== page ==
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Sending more students overseas is goal of Southwestern, IMB rep


FORT WORTH, Texas (BP)–With the goal of sending every Southwestern Baptist Theological Seminary student on an overseas mission trip, Dub Jackson, a former career missionary to Japan, has taken up residence in Fort Worth, Texas, to work with the seminary’s World Missions Center.
“You can’t have a world vision until after you’ve seen the world,” said Jackson, who is the Southeast Asia and Pacific crusade coordinator for the International Mission Board’s partnership evangelism program.
Southwestern’s World Missions Center director Bob Garrett agreed.
“In an increasingly globalized environment, we would be naive to think we can minister monoculturally,” Garrett said. “An imperative of the challenge of the next generation is to understand that the gospel must cross all cultural boundaries to meet the needs of every person on the earth.”
Although someday short-term overseas mission trips might be required for Southwestern students, now Jackson’s focus is on encouraging as many students as possible to participate in upcoming crusades that begin as soon as next summer with a trip to Hong Kong.
When 150 people accompany Jackson on the Hong Kong crusade July 30 to Aug. 9, Garrett hopes at least 50 Southwestern students will be part of the team. Crusades also are planned for Taiwan in November 1999, Japan in June 2000, Korea later that year and Taiwan again in 2001. The Korea and 2001 Taiwan trips will involve 500 people each.
One of the major obstacles for students is finances. Jackson, who went on a trip to Japan while he was a Southwestern student, knows what God can do to obstacles. In 1950, he and seven other people were at a local church when they accepted an invitation to minister in Japan.
“We had six weeks to raise $1,600, and we didn’t even have cab fare home that night,” he said.
God provided and allowed the group to be part of a crusade that resulted in 2,200 Japanese people becoming Christians, he added.
“Everyone can go,” Jackson said.
The IMB already has allotted $3 million to help people participate in the upcoming crusades, and Southwestern also is raising funds. The goal is to provide one-third of the cost of the first crusade in which a person participates.
Emphasizing God never lacks resources to accomplish his will, Garrett said the seminary also can “help students learn to access funds they never thought were available to them.”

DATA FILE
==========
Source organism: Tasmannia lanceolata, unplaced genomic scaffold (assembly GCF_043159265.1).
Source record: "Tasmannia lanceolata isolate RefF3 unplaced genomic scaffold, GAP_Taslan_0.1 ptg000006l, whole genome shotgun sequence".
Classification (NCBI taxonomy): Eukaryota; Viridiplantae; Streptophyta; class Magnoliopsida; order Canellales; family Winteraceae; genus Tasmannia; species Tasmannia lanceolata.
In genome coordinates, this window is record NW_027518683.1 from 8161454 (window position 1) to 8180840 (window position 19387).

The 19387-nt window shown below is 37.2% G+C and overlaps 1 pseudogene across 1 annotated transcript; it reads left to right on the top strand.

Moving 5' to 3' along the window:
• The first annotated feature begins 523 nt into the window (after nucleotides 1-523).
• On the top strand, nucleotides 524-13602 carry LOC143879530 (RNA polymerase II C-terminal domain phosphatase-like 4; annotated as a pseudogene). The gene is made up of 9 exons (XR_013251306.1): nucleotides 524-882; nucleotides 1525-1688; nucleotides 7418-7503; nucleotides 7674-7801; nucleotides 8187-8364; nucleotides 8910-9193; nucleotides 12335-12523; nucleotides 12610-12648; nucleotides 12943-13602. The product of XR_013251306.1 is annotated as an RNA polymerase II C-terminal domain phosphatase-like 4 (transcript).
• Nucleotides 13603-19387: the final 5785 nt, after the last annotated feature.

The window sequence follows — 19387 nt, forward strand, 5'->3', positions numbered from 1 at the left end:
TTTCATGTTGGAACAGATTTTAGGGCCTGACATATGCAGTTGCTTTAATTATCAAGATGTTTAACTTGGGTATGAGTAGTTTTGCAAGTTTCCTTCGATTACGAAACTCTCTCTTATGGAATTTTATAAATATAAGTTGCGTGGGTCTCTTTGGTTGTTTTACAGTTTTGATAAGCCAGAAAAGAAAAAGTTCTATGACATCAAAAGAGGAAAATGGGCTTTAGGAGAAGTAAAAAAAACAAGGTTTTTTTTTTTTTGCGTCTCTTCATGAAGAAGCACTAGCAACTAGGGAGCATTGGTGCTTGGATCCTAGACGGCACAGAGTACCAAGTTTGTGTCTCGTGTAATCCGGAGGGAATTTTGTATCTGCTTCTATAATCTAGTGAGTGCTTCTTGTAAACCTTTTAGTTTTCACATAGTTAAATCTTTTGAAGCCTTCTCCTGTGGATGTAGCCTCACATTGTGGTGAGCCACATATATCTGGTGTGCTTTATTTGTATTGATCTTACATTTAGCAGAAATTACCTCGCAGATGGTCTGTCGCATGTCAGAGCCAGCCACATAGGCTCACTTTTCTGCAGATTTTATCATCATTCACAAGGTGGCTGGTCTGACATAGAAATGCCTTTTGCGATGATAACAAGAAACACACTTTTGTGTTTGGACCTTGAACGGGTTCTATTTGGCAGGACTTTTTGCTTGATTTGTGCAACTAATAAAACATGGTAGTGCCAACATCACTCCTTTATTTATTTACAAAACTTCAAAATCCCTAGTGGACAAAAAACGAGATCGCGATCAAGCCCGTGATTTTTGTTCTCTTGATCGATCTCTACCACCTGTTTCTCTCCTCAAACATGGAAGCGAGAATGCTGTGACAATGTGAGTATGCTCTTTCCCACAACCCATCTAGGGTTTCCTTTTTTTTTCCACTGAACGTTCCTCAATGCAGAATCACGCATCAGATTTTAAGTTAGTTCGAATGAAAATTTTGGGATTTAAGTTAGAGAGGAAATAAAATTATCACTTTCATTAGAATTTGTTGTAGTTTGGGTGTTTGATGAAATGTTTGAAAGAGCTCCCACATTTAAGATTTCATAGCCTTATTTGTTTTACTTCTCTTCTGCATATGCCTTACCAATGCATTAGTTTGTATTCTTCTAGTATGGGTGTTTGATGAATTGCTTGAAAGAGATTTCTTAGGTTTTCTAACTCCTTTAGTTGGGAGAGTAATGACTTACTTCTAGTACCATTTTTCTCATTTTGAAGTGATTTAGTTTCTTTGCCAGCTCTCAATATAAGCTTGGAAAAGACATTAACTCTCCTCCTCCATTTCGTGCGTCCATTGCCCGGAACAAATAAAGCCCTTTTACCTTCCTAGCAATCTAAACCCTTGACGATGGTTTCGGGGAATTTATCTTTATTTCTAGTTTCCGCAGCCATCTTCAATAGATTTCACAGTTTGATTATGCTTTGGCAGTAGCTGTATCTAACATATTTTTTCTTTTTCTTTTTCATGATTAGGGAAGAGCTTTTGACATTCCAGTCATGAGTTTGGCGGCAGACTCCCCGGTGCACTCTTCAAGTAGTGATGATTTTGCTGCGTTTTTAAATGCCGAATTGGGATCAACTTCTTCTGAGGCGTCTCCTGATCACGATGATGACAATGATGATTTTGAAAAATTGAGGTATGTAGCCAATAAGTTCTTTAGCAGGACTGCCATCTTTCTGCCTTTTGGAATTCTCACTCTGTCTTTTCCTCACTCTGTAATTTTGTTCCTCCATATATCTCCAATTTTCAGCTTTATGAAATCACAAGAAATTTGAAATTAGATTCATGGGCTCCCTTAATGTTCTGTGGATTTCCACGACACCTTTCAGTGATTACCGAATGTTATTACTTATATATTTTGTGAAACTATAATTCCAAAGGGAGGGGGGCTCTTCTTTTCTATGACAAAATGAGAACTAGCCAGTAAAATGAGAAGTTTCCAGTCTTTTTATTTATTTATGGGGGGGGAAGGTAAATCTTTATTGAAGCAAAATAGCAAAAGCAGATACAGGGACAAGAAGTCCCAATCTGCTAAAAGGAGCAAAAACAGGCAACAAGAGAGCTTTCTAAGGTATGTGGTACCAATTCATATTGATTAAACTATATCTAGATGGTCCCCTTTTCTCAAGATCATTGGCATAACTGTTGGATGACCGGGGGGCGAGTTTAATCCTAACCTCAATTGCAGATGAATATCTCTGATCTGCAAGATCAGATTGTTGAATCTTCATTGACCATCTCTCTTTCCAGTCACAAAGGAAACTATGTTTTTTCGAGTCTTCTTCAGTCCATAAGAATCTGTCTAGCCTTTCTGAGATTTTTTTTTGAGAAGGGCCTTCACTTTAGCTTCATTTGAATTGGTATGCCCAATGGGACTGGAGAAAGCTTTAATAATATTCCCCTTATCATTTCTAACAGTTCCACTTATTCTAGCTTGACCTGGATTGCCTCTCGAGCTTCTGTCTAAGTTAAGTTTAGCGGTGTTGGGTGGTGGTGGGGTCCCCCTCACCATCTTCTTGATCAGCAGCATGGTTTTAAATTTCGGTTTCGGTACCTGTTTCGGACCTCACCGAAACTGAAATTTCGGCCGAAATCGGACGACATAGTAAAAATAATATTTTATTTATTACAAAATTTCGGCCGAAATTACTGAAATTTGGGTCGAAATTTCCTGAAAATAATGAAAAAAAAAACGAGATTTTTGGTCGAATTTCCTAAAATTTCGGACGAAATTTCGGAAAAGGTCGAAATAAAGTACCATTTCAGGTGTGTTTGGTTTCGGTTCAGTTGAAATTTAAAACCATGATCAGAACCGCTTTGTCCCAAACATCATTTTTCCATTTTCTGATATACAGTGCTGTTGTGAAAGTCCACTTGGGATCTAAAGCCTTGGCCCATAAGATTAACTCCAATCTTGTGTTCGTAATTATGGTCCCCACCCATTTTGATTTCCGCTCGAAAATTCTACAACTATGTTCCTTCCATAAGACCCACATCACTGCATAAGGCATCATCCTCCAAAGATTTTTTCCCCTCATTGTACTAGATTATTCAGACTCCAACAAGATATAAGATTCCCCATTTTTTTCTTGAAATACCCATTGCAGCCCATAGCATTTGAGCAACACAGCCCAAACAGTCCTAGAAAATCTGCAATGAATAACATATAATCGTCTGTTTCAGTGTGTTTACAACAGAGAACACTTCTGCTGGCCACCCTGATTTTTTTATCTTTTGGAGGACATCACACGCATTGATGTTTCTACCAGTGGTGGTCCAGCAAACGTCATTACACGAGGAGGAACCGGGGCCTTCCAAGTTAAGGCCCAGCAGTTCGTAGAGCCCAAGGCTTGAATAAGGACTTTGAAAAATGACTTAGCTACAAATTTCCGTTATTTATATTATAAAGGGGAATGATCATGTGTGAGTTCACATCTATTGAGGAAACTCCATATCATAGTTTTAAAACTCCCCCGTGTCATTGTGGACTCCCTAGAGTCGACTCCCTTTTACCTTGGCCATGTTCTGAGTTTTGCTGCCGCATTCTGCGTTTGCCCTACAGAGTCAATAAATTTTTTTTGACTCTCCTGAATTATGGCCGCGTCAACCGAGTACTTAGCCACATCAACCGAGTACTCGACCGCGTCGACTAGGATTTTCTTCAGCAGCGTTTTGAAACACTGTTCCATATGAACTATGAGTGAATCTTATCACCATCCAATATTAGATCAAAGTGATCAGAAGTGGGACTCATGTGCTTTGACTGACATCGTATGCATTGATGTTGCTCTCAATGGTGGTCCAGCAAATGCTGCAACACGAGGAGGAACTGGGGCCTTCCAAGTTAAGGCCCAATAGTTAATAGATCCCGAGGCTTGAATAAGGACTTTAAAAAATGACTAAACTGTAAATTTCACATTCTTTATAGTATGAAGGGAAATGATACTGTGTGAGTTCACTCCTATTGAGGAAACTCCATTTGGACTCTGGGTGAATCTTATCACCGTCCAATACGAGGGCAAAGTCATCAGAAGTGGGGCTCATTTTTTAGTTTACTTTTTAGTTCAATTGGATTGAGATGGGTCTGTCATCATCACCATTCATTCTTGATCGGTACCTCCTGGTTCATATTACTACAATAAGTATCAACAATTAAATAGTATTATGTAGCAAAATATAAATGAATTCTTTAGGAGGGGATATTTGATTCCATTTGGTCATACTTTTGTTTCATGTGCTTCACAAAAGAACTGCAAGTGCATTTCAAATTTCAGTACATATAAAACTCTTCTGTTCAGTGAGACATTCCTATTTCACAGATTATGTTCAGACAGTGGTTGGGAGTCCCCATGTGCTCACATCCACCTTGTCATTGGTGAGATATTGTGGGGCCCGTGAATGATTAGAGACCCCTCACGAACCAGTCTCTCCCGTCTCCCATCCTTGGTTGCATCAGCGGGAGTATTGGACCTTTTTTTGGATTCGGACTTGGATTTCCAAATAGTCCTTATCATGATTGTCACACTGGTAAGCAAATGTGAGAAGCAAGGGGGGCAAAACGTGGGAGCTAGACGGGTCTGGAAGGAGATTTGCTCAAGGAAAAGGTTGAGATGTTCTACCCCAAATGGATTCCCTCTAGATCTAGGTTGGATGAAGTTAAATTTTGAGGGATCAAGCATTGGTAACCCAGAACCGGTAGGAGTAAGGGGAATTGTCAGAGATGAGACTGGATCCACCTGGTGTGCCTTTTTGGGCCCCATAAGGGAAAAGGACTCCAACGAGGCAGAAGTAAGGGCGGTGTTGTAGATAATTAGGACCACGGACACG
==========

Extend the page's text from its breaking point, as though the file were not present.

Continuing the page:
He said students will be surprised at how many people believe in them and would like to support them.
“One of the most important benefits is when people experience affirmation of their ministry from friends and family who pray for them and contribute financially,” Garrett said.
Garrett would like every seminary student to prayerfully plan to take a ministry trip to a cross-cultural setting whether in one of the upcoming crusades or some other overseas mission trip.
“I think every pastor and every minister on the staff of a church should plan to be engaged in an international mission trip every year or at least every other year,” Garrett said.
Partnership Evangelism is based on Jackson’s concept of partnering American churches with overseas countries, and in doing so, mobilizing the laity to be involved directly in reaching the world for Christ. Garrett said it is an opportunity for God to work through “plain, ordinary folk sharing the simple fact that Jesus Christ changed their lives.”
When Christians, many unaccustomed or inexperienced in witnessing, share their faith with a stranger, not knowing his or her needs, through an interpreter, they are able to see a demonstration of God’s power, Garrett said.
“Only God could take these stumbling words and turn them into his truth,” he said.
In the 1970s, under Southern Baptists’ Bold Mission Thrust initiative, the Southern Baptist Convention set goals to help make the gospel available to the entire world by the year 2000. One of the goals was to have 10,000 Southern Baptists volunteer to go on mission trips. Garrett said in 1997 alone, through programs like Partnership Evangelism, and ministries of churches and individuals, 17,000 mission volunteers registered with the IMB while many others did not register and were not included in the count.
“We’re on the crest of a wave; people want to do it,” Garrett said. “It is not planned. It is God’s Spirit creating a willingness on the part of Baptists to make their presence personally felt around the world.”
At Southwestern, Jackson will work under the World Mission Center and his wife, Doris, will serve as the PrayerLink coordinator. Having the Jacksons on campus will give students an opportunity to get to know them and be “infected” by their attitude, Garrett said.
“I think Dub is a man with a clear vision of how sad it is for people to be lost and how urgent it is for us to do something about it,” Garrett said. “He and his wife have the attitude, ‘Lord, whatever it takes, we’re willing to do it.’
“Dub and Doris say with their lives: There’s no telling what God can do if we’ll let him.”

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  • Matt Sanders